timtak wrote:Chinese imported Japanese numbers are (phonetically) ichi ni san shi


Who imported from whom?!


From my recollection of that exchange of posts I would say that he meant "imported from Chinese"

But just to put your Chinese sensitivities at ease... :) From wikipedia:

Japanese vocabulary has been heavily influenced by loanwords from other languages. A vast number of words were borrowed from Chinese, or created from Chinese models, over a period of at least 1,500 years. Since the late 19th century, Japanese has borrowed a considerable number of words from Indo-European languages, primarily English. Because of the special trade relationship between Japan and first Portugal in the 16th century, and then mainly the Netherlands in the 17th century, Portuguese, German and Dutch have also been influential.

...and this:

Approximately 60% of the words contained in a modern Japanese dictionary is estimated to consist of kango(...Kango refers to that portion of the Japanese vocabulary that originated in the Chinese language or has been created from elements borrowed from Chinese), and it forms about 18% of words used in speech, as measured by the National Institute for Japanese Language in its study of language use in NHK broadcasts from April to June, 1989.


Japanese history seems to be a long series of alternating periods of "contact" and "isolation"... To say that Japanese culture has been a "sponge" for new ideas during its periods of "contact" would be an understatement, I would think... :) :)


COBHC
Posts: 671
Joined: Thu Jun 22, 2006 6:52 pm
Location: Helsinki

Re: Finnish and Japanese

Post by COBHC » Sat May 24, 2008 9:25 am

geniedevil wrote:I once read a Japanese manga where a Japanese family had a name "Suomi". They explained to their guest that it means Finland in Finnish.
Nothing surprising that Japnese sounds like Finnish or Finnish sounds like Japanese.


I was reading the newspaper and there was a story about an eastern woman (can't remember the nationality, or the story for that matter) but her surname was pillu. I might as well say something on topic too, Japanese may be a phonetic language but it sure as hell does not sound like Finnish. I know a few Wapanese (wannabe japanese) kids who try and tell me "Finnish and Japanese are related languages". It's like they want them to be because they are so obsessed with Japan it makes them feel part Japanese or something.


Jukka Aho
Posts: 5238
Joined: Fri Apr 06, 2007 1:46 am
Location: Espoo, Finland

Re: Finnish and Japanese

Post by Jukka Aho » Sat May 24, 2008 10:40 am

COBHC wrote:I was reading the newspaper and there was a story about an eastern woman (can't remember the nationality, or the story for that matter) but her surname was pillu.

The Ukrainian Olympic diver Iryna Pissareva sure caused some trouble to the Finnish commentators in the 1996 Summer Olympics. They tried to pronounce some of the vowels in her last name in a needlessly drawn-out fashion so that it wouldn’t sound quite that rude to Finnish ears...
znark


User avatar
easily-lost
Posts: 586
Joined: Fri Jun 08, 2007 12:00 pm
Location: Finland

Re: Finnish and Japanese

Post by easily-lost » Sun May 25, 2008 12:46 am

Finnish did sound like Japanese to me before I learned Finnish, the tones, the way they pause and stress, etc. But now I'd say they're completely different, just a personal opinion.
Se ei pelaa, joka pelkää.


Aquila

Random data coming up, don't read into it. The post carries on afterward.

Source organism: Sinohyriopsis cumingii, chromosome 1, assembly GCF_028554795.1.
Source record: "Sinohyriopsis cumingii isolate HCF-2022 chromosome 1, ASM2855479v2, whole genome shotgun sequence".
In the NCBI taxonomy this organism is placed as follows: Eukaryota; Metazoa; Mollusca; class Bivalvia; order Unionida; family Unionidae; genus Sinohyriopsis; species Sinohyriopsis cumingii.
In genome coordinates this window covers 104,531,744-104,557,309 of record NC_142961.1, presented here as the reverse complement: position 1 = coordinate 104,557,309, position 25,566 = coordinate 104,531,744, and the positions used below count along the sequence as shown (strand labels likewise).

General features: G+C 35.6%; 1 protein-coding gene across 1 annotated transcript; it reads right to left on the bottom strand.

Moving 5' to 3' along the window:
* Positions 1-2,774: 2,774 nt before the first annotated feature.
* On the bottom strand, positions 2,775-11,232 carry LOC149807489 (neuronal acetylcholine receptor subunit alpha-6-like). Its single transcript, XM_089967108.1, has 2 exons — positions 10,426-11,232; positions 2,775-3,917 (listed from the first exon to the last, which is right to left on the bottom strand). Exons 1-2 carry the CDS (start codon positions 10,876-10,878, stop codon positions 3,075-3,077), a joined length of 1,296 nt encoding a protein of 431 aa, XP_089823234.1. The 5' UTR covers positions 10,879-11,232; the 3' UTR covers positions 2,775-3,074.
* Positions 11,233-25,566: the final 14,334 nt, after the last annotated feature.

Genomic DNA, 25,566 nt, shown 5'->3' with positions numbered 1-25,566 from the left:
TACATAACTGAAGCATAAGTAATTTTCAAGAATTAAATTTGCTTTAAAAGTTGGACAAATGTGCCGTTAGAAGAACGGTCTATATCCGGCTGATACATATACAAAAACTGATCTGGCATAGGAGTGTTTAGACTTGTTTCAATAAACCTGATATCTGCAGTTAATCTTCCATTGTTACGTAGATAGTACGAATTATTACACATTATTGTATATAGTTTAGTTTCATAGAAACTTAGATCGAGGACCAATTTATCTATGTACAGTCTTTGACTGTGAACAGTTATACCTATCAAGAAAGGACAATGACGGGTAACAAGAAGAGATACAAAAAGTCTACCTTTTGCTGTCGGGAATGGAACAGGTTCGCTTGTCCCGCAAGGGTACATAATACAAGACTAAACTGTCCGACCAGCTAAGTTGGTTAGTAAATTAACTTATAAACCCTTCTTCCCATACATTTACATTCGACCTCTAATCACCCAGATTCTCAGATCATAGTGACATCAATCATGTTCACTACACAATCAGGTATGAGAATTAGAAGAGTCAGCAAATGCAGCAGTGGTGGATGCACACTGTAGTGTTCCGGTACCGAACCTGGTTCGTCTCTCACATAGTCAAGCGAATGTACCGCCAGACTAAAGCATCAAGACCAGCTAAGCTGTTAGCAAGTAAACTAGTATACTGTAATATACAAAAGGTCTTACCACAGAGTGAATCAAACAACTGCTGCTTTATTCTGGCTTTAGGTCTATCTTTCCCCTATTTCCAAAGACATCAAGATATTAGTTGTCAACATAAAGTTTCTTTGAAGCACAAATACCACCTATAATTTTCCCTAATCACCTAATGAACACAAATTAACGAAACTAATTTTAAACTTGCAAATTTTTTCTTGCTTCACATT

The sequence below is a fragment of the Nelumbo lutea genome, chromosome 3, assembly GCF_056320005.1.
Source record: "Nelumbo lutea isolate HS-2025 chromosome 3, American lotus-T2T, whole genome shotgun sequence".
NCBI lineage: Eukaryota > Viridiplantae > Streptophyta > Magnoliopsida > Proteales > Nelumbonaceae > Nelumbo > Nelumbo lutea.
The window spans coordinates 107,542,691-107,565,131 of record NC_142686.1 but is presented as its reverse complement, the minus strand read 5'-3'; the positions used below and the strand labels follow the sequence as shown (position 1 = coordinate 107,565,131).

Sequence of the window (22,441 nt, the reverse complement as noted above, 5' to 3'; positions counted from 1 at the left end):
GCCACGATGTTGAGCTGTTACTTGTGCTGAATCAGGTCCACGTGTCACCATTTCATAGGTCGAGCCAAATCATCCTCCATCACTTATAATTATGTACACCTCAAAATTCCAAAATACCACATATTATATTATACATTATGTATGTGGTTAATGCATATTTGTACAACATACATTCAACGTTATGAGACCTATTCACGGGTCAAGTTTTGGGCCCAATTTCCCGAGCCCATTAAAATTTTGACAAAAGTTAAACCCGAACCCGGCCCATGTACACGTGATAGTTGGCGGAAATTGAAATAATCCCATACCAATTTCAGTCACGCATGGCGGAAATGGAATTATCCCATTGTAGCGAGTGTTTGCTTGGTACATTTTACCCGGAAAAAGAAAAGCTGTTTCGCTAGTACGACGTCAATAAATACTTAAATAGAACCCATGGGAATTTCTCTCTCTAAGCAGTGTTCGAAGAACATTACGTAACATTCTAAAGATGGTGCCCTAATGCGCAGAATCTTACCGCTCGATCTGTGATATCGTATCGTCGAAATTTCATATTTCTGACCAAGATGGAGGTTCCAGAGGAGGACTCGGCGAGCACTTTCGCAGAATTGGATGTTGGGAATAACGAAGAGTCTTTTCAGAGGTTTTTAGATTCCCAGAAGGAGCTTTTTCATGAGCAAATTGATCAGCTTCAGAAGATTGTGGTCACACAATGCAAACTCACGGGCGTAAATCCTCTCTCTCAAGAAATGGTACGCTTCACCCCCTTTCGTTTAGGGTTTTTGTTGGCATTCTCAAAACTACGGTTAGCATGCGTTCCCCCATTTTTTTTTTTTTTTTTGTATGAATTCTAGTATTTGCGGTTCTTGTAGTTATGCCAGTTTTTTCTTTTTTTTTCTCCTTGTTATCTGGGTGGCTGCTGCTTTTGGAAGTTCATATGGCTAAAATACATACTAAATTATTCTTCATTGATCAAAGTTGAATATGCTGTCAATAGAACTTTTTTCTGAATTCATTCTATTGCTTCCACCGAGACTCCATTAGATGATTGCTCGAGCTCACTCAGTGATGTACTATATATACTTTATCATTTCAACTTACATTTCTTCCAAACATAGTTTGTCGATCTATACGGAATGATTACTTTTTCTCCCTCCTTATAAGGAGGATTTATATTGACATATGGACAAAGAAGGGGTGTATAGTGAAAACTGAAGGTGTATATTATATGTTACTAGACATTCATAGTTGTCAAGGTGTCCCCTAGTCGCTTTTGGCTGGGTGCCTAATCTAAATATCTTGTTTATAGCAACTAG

Posts: 25
Joined: Sun Oct 07, 2007 9:30 am
Location: Norway

Re: Finnish and Japanese

Post by Aquila » Wed Jun 11, 2008 3:16 pm

Well, there are many similarities between uralic, altaic, Japanese and indo-european. The number and nature of the similarities are so great that one easily can suspect a genetic connection, but not so many and systematic that it is possible to come to a good conclusion.

So there is a very fertile ground for pseudoscience.

And pseudoscience has some value, because it can suggest new ideas to be investigated more rigorously.


elisouli
Posts: 317
Joined: Mon May 05, 2008 8:05 pm

Re: Finnish and Japanese

Post by elisouli » Wed Jun 11, 2008 11:08 pm

COBHC wrote:
I was reading the newspaper and there was a story about an eastern woman (can't remember the nationality, or the story for that matter) but her surname was pillu.


Jukka Aho wrote:
The Ukrainian Olympic diver Iryna Pissareva sure caused some trouble to the Finnish commentators in the 1996 Summer Olympics.


:shock: :flowerhat:

Oh my goodness. The Ukrainian name... it's just priceless. :lol: :lol: :lol:


Kupcake
Posts: 439
Joined: Wed Nov 23, 2005 7:12 pm
Location: Espoo

Re: Finnish and Japanese

Post by Kupcake » Wed Jun 11, 2008 11:21 pm

AleksisMichael wrote:well if you look at it biblicly all languages are linked


Do you really believe this?
Image
"Wheresoever you go, go with all your heart."


Muah
Posts: 3
Joined: Mon Jun 04, 2007 1:44 pm

Re: Finnish and Japanese

Post by Muah » Thu Jun 12, 2008 10:19 am

geniedevil wrote:I once read a Japanese manga where a Japanese family had a name "Suomi". They explained to their guest that it means Finland in Finnish.
Nothing surprising that Japnese sounds like Finnish or Finnish sounds like Japanese.


There's an interesting page about the subject. Unfortunately it's only in finnish http://koti.phnet.fi/otaku/suomi/suomi.html


Goodfellow
Posts: 17
Joined: Sat Jun 07, 2008 11:24 pm

Re: Finnish and Japanese

Post by Goodfellow » Thu Jun 12, 2008 9:55 pm

I don't have the time atm to read through all the posts (I will do it after the poland - austria match :P) so sorry if this has already been said but.

Estonian (which is similar to finnish) sounds like backwards japanese :o I dont have any proof, but it was on the news. With a short japanese guy saying bad words in estonian :ohno:

Names in estonian: footballer Kaka (poop), Katarina Witt (vitt is well.. a females ....... you know what), a german sportsman called Munn ("penis" in slang) etc.
Image


vn
Posts: 139
Joined: Tue Dec 18, 2007 9:01 pm
Location: Japan

Re: Finnish and Japanese

Post by vn » Wed Jul 02, 2008 8:42 am

easily-lost wrote:Finnish did sound like Japanese to me before I learned Finnish, the tones, the way they pause and stress, etc. But now I'd say they're completely different, just a personal opinion.


I agree. I mean, when you say they're completely different.
I know Japanese and I've been trying to learn Finnish for years (but eventually got busy and had to stop, then restarted, etc etc) but, for me, they sound totally different...
Minä olen kotoisin Imagesta, mutta asun Imagessa


Post Reply